Genadendal (Valley of Grace) is approximately 90 minutes drive east of Cape Town in the Riviersonderend Mountains.
Genadendal has a rich spiritual history and was the first mission station in southern Africa. It was founded by Georg Schmidt, a German missionary of the Moravian Church, who settled on 23 April 1738 in Baviaans Kloof in the Riviersonderend Valley and began to evangelise among the Khoi people.
At one stage Genadendal was the largest settlement in the Colony after Cape Town and the mission station developed into a self- sufficient community. Home industries flourished, including amongst others the forging of knives (the well known herneuters) and Genadendal became an important educational centre.
The first Teachers' Training College in South Africa, now the Museum building was erected in 1838.
The old church buildings, the manse, the Memorial Garden, tannery, printing works, the store and a water mill all take visitors back into the Cape’s earliest origins.
Staying over in Genadendal, you’ll find yourself lost in the history of this Cape oasis – almost as if lost in a time gone by.
The Moravian Church is known for its talented choir and brass band performances.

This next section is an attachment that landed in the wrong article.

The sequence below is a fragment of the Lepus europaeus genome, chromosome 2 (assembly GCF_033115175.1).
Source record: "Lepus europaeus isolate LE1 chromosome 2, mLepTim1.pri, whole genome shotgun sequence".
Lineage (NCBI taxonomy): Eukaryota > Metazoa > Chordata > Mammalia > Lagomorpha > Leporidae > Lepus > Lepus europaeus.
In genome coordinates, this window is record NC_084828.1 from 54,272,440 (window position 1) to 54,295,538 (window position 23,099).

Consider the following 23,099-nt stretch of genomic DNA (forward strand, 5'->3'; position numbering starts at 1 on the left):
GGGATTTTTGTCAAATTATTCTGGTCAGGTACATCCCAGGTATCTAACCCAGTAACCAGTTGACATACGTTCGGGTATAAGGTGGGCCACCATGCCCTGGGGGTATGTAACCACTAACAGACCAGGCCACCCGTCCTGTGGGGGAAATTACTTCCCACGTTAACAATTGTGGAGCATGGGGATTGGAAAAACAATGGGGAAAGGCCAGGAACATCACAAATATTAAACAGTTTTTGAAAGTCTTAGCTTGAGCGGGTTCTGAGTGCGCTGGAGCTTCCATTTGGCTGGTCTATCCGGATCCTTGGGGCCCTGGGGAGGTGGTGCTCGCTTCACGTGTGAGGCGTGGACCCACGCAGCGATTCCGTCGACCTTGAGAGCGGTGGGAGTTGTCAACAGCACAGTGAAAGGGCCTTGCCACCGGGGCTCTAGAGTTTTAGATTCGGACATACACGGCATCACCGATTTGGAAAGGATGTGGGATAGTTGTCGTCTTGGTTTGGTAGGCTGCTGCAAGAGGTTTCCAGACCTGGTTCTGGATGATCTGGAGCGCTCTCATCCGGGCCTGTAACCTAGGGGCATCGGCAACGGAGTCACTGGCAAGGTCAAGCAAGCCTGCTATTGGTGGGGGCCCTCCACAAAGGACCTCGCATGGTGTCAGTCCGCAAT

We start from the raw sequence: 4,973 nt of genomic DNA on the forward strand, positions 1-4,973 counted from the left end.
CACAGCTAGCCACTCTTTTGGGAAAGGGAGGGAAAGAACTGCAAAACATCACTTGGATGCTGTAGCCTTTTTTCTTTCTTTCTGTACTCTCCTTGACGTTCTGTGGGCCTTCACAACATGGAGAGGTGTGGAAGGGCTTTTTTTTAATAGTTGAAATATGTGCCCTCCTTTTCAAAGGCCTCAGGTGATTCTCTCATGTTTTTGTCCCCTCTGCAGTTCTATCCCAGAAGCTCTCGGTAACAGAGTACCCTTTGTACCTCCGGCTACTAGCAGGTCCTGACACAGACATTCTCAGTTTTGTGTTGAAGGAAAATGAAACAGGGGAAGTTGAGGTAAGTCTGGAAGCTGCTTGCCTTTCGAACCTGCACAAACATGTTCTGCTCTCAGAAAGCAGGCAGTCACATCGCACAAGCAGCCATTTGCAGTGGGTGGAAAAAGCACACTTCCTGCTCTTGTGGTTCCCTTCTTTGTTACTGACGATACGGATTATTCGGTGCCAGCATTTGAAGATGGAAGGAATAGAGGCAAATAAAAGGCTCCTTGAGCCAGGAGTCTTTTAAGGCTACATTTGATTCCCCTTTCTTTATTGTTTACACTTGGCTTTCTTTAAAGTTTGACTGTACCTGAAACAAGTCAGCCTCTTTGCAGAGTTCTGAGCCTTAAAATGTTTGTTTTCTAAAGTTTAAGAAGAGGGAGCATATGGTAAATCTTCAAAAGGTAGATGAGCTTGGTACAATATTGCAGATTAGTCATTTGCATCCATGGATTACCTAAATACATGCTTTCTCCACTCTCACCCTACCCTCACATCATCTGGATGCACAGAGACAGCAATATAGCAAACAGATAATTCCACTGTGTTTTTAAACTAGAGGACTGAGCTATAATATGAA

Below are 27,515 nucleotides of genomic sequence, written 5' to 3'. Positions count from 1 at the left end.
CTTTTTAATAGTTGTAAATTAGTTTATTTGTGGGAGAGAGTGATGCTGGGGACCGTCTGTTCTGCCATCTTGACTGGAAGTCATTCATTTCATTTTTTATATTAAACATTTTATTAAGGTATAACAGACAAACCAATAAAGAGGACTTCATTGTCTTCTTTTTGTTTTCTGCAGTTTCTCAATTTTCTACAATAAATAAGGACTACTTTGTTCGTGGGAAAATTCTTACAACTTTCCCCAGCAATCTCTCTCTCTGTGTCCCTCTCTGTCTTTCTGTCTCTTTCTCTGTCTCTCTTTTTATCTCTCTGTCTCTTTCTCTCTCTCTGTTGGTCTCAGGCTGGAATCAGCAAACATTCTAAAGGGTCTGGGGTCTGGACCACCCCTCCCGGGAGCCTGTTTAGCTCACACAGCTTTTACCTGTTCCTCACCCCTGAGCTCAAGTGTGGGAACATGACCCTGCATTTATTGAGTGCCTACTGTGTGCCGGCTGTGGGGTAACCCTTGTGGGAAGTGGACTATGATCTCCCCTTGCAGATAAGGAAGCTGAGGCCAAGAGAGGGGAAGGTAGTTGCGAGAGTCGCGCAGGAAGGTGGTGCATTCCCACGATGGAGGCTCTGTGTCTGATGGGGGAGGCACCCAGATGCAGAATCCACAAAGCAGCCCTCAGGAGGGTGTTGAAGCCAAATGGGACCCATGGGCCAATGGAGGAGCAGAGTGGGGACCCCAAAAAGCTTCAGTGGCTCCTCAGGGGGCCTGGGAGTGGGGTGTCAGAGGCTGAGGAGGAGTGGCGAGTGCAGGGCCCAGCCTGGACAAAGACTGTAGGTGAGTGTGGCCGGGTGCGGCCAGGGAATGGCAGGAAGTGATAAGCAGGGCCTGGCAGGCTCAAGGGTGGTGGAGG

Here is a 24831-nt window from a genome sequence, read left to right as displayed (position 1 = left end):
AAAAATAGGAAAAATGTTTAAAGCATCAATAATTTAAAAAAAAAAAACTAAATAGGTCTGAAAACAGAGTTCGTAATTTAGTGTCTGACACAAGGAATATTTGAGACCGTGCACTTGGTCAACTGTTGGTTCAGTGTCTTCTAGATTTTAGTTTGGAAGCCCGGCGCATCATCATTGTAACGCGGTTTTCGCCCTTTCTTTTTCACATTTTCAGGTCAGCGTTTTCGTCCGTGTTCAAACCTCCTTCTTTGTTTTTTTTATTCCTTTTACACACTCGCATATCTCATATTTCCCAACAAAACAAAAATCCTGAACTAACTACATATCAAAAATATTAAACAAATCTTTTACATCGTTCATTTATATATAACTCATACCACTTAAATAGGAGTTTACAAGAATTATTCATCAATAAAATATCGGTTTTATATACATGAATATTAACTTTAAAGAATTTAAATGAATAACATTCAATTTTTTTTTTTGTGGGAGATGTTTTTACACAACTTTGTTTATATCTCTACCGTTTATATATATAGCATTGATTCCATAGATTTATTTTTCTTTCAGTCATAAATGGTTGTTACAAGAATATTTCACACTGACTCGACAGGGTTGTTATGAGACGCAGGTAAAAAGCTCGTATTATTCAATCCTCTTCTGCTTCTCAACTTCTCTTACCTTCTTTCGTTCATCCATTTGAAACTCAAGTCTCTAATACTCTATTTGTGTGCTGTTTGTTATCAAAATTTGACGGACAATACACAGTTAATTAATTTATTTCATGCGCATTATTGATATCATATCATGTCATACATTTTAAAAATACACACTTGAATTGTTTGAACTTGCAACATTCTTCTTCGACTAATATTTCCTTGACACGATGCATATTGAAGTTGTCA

Mission Museum, Genadendal's museum collection has been declared a National Cultural Treasure and is definately worth a visit.
Genadendal Hiking Trail
Genadendal is the start and finish of a 2 day trail that leads to Robertson and back.
The trail is fairly strenuous, leading through private property and traversing the Vrolijkheid Nature Reserve that lies in the Breede River valley, about 15 km south of Robertson on the McGregor road. The trail provides panoramic views of the Overberg as well as the Worcester-Robertson Karoo.
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To get to Genadendal take the N2 east from Cape Town over Sir Lowry's Pass. Just before Caledon turn left onto the R406 to Greyton and Genadendal. 32 km Further Genadendal will be on your left.